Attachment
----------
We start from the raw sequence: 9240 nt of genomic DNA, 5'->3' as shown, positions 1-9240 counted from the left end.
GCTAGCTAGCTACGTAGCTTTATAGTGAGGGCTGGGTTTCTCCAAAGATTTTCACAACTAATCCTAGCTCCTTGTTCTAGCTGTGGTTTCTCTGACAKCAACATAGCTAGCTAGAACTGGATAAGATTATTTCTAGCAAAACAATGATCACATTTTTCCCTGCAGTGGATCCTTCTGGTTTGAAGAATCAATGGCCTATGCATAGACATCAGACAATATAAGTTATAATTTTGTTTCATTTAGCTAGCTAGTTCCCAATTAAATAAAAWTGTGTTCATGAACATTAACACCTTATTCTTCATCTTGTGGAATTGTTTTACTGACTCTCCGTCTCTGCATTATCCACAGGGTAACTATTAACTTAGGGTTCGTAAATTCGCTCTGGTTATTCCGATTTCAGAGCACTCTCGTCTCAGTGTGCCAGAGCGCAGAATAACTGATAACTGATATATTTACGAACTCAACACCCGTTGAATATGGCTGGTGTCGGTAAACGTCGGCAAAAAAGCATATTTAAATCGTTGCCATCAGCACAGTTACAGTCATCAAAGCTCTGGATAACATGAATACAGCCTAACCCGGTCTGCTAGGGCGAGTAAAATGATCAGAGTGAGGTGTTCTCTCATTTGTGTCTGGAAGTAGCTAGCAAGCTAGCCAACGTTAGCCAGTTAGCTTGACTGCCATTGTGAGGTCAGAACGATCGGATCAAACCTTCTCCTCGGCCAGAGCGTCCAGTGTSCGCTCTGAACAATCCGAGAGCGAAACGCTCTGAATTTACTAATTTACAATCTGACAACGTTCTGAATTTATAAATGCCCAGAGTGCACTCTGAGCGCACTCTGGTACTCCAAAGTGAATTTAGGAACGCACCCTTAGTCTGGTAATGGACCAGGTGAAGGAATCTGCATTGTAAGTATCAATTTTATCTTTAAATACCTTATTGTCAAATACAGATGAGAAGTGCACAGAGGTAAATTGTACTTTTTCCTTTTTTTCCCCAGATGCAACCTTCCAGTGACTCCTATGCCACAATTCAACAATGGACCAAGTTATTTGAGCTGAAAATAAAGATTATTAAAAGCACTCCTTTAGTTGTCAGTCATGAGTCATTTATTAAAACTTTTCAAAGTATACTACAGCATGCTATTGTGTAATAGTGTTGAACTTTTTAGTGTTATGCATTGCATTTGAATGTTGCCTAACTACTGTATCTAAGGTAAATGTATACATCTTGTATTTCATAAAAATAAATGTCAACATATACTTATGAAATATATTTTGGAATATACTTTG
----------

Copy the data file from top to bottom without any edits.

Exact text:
We start from the raw sequence: 9240 nt of genomic DNA, 5'->3' as shown, positions 1-9240 counted from the left end.
GCTAGCTAGCTACGTAGCTTTATAGTGAGGGCTGGGTTTCTCCAAAGATTTTCACAACTAATCCTAGCTCCTTGTTCTAGCTGTGGTTTCTCTGACAKCAACATAGCTAGCTAGAACTGGATAAGATTATTTCTAGCAAAACAATGATCACATTTTTCCCTGCAGTGGATCCTTCTGGTTTGAAGAATCAATGGCCTATGCATAGACATCAGACAATATAAGTTATAATTTTGTTTCATTTAGCTAGCTAGTTCCCAATTAAATAAAAWTGTGTTCATGAACATTAACACCTTATTCTTCATCTTGTGGAATTGTTTTACTGACTCTCCGTCTCTGCATTATCCACAGGGTAACTATTAACTTAGGGTTCGTAAATTCGCTCTGGTTATTCCGATTTCAGAGCACTCTCGTCTCAGTGTGCCAGAGCGCAGAATAACTGATAACTGATATATTTACGAACTCAACACCCGTTGAATATGGCTGGTGTCGGTAAACGTCGGCAAAAAAGCATATTTAAATCGTTGCCATCAGCACAGTTACAGTCATCAAAGCTCTGGATAACATGAATACAGCCTAACCCGGTCTGCTAGGGCGAGTAAAATGATCAGAGTGAGGTGTTCTCTCATTTGTGTCTGGAAGTAGCTAGCAAGCTAGCCAACGTTAGCCAGTTAGCTTGACTGCCATTGTGAGGTCAGAACGATCGGATCAAACCTTCTCCTCGGCCAGAGCGTCCAGTGTSCGCTCTGAACAATCCGAGAGCGAAACGCTCTGAATTTACTAATTTACAATCTGACAACGTTCTGAATTTATAAATGCCCAGAGTGCACTCTGAGCGCACTCTGGTACTCCAAAGTGAATTTAGGAACGCACCCTTAGTCTGGTAATGGACCAGGTGAAGGAATCTGCATTGTAAGTATCAATTTTATCTTTAAATACCTTATTGTCAAATACAGATGAGAAGTGCACAGAGGTAAATTGTACTTTTTCCTTTTTTTCCCCAGATGCAACCTTCCAGTGACTCCTATGCCACAATTCAACAATGGACCAAGTTATTTGAGCTGAAAATAAAGATTATTAAAAGCACTCCTTTAGTTGTCAGTCATGAGTCATTTATTAAAACTTTTCAAAGTATACTACAGCATGCTATTGTGTAATAGTGTTGAACTTTTTAGTGTTATGCATTGCATTTGAATGTTGCCTAACTACTGTATCTAAGGTAAATGTATACATCTTGTATTTCATAAAAATAAATGTCAACATATACTTATGAAATATATTTTGGAATATACTTTG